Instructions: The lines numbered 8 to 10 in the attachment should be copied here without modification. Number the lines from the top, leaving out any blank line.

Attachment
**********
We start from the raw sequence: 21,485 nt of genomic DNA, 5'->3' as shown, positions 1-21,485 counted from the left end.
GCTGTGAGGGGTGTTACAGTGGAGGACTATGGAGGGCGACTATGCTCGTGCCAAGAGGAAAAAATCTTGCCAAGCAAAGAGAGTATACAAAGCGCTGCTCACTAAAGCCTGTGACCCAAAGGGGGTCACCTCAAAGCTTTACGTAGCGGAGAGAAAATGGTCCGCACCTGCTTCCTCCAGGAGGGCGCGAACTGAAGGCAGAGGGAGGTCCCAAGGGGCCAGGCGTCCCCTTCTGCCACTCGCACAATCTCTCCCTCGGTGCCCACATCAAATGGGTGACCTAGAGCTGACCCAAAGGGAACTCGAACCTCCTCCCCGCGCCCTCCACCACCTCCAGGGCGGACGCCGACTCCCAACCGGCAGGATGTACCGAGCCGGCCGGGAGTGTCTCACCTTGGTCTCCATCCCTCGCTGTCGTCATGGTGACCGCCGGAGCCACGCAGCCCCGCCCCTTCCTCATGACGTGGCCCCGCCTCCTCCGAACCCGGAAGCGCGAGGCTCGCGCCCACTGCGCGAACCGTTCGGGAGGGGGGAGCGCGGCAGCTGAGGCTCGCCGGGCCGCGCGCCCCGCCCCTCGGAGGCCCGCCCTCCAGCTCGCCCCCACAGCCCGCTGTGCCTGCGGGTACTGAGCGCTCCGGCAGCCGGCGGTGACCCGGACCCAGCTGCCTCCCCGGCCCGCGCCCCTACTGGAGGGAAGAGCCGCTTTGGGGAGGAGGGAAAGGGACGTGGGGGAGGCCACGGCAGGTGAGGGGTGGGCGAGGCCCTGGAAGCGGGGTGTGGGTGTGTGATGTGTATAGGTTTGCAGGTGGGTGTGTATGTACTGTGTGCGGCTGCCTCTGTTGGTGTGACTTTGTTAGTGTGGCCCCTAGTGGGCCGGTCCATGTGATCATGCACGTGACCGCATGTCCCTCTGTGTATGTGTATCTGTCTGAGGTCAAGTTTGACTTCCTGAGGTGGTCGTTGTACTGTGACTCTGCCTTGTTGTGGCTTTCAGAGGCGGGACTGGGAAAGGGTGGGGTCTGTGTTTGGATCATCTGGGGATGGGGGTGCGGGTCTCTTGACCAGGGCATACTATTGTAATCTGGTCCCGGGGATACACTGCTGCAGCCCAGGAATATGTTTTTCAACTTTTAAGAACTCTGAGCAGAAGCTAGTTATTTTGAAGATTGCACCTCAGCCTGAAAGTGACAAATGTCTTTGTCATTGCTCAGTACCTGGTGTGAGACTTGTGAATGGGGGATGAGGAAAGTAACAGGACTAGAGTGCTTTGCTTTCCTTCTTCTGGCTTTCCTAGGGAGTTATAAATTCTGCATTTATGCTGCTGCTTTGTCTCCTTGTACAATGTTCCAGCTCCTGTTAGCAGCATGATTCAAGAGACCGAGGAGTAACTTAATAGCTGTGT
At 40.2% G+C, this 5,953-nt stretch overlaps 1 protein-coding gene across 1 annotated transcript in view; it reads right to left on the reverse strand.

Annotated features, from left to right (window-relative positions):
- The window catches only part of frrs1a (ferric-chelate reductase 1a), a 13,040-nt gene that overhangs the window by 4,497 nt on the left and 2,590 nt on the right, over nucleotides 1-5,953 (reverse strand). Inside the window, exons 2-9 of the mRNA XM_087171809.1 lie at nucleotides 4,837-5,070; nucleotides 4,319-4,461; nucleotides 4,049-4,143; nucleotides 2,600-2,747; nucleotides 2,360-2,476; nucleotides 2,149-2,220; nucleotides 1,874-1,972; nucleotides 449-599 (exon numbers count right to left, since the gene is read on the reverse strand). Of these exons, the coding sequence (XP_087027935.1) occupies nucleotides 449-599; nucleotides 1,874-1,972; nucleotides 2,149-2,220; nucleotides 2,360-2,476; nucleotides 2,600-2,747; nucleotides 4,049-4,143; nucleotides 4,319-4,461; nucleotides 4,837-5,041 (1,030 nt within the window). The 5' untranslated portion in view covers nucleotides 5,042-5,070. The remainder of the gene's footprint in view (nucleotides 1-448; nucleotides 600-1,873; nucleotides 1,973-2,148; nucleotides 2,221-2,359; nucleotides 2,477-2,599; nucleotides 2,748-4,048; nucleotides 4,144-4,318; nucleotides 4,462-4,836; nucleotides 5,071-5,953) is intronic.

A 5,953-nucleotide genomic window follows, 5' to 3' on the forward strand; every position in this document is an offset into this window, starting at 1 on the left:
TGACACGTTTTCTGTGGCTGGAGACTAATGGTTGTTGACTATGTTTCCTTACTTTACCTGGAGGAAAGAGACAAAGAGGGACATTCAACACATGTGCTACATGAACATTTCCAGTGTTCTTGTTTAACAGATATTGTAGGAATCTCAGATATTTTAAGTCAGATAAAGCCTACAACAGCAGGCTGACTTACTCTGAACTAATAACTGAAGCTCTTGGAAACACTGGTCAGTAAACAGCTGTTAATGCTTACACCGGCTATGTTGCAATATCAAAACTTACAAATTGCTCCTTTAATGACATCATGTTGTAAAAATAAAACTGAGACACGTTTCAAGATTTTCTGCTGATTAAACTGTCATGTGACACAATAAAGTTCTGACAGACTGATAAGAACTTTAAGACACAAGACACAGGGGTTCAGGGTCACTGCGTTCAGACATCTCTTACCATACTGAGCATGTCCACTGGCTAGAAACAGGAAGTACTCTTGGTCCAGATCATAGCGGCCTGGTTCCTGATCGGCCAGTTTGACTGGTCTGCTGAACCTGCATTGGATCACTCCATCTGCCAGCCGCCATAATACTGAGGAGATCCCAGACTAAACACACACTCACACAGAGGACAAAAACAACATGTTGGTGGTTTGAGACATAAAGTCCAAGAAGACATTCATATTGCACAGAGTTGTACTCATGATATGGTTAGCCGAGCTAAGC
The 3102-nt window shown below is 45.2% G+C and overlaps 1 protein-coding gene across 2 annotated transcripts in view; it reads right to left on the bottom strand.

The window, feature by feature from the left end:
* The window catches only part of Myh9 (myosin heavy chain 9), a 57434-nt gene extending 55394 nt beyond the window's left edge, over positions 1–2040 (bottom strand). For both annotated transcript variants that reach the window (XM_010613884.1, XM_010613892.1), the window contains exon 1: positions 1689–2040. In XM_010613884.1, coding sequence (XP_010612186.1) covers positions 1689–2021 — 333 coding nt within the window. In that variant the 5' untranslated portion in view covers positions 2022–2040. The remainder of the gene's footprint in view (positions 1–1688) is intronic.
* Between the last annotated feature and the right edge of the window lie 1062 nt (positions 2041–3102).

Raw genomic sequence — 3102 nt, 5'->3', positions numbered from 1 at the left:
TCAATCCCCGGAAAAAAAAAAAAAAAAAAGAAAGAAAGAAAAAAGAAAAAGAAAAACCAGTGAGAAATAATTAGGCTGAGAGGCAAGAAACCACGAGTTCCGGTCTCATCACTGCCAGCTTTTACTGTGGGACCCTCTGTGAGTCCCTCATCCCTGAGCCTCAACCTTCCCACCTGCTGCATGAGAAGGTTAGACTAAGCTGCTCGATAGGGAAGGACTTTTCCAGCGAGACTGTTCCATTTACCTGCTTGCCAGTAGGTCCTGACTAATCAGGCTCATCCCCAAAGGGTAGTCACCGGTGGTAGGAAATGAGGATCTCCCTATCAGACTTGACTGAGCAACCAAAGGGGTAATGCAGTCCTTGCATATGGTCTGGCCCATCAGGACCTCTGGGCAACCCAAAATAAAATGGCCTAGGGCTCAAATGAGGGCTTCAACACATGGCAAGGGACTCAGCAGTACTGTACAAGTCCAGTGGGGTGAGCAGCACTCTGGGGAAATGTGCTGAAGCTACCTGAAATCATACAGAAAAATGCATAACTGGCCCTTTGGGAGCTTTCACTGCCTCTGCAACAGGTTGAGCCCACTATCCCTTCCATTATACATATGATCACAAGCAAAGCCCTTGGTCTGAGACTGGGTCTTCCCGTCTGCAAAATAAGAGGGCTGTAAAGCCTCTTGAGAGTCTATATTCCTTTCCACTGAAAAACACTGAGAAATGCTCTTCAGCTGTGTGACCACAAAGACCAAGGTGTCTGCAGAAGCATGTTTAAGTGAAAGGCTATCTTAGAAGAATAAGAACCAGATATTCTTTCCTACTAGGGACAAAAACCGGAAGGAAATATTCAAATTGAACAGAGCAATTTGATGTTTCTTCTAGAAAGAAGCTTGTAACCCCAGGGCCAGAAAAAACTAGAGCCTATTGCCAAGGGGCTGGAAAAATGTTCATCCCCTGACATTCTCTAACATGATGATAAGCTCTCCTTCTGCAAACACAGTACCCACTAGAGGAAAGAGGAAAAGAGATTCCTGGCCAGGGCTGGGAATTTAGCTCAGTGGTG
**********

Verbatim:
The 3102-nt window shown below is 45.2% G+C and overlaps 1 protein-coding gene across 2 annotated transcripts in view; it reads right to left on the bottom strand.

The window, feature by feature from the left end:
* The window catches only part of Myh9 (myosin heavy chain 9), a 57434-nt gene extending 55394 nt beyond the window's left edge, over positions 1–2040 (bottom strand). For both annotated transcript variants that reach the window (XM_010613884.1, XM_010613892.1), the window contains exon 1: positions 1689–2040. In XM_010613884.1, coding sequence (XP_010612186.1) covers positions 1689–2021 — 333 coding nt within the window. In that variant the 5' untranslated portion in view covers positions 2022–2040. The remainder of the gene's footprint in view (positions 1–1688) is intronic.